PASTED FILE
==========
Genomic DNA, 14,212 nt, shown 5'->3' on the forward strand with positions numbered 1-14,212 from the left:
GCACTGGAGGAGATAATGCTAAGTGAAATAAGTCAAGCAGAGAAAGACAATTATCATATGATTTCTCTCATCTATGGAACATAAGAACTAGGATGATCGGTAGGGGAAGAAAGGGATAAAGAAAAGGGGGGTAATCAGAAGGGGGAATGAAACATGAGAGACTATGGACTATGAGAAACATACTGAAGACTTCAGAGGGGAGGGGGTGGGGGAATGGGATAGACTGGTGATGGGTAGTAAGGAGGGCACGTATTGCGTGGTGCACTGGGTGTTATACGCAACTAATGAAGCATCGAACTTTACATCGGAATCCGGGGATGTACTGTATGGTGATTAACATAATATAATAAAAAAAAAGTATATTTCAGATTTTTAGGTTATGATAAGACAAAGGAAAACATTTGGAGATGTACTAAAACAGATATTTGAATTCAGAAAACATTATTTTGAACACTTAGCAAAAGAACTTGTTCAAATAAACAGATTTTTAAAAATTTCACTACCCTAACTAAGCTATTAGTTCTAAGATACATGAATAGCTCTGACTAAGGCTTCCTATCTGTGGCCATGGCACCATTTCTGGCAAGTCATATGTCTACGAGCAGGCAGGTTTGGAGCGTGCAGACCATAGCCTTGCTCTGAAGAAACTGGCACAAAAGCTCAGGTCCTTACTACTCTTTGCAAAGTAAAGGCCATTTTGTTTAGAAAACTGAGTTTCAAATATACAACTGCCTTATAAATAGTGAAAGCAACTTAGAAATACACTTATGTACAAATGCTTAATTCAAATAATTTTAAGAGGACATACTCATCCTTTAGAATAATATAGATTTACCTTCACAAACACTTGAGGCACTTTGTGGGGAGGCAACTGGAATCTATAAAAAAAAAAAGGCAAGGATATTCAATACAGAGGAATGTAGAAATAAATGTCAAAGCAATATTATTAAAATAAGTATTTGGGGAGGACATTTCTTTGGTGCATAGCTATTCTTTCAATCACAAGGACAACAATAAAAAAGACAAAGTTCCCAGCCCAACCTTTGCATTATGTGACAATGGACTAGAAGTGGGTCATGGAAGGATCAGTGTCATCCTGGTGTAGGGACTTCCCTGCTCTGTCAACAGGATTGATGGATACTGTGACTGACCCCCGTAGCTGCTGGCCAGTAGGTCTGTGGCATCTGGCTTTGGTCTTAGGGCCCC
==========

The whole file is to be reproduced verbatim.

Genomic DNA, 14,212 nt, shown 5'->3' on the forward strand with positions numbered 1-14,212 from the left:
GCACTGGAGGAGATAATGCTAAGTGAAATAAGTCAAGCAGAGAAAGACAATTATCATATGATTTCTCTCATCTATGGAACATAAGAACTAGGATGATCGGTAGGGGAAGAAAGGGATAAAGAAAAGGGGGGTAATCAGAAGGGGGAATGAAACATGAGAGACTATGGACTATGAGAAACATACTGAAGACTTCAGAGGGGAGGGGGTGGGGGAATGGGATAGACTGGTGATGGGTAGTAAGGAGGGCACGTATTGCGTGGTGCACTGGGTGTTATACGCAACTAATGAAGCATCGAACTTTACATCGGAATCCGGGGATGTACTGTATGGTGATTAACATAATATAATAAAAAAAAAGTATATTTCAGATTTTTAGGTTATGATAAGACAAAGGAAAACATTTGGAGATGTACTAAAACAGATATTTGAATTCAGAAAACATTATTTTGAACACTTAGCAAAAGAACTTGTTCAAATAAACAGATTTTTAAAAATTTCACTACCCTAACTAAGCTATTAGTTCTAAGATACATGAATAGCTCTGACTAAGGCTTCCTATCTGTGGCCATGGCACCATTTCTGGCAAGTCATATGTCTACGAGCAGGCAGGTTTGGAGCGTGCAGACCATAGCCTTGCTCTGAAGAAACTGGCACAAAAGCTCAGGTCCTTACTACTCTTTGCAAAGTAAAGGCCATTTTGTTTAGAAAACTGAGTTTCAAATATACAACTGCCTTATAAATAGTGAAAGCAACTTAGAAATACACTTATGTACAAATGCTTAATTCAAATAATTTTAAGAGGACATACTCATCCTTTAGAATAATATAGATTTACCTTCACAAACACTTGAGGCACTTTGTGGGGAGGCAACTGGAATCTATAAAAAAAAAAAGGCAAGGATATTCAATACAGAGGAATGTAGAAATAAATGTCAAAGCAATATTATTAAAATAAGTATTTGGGGAGGACATTTCTTTGGTGCATAGCTATTCTTTCAATCACAAGGACAACAATAAAAAAGACAAAGTTCCCAGCCCAACCTTTGCATTATGTGACAATGGACTAGAAGTGGGTCATGGAAGGATCAGTGTCATCCTGGTGTAGGGACTTCCCTGCTCTGTCAACAGGATTGATGGATACTGTGACTGACCCCCGTAGCTGCTGGCCAGTAGGTCTGTGGCATCTGGCTTTGGTCTTAGGGCCCC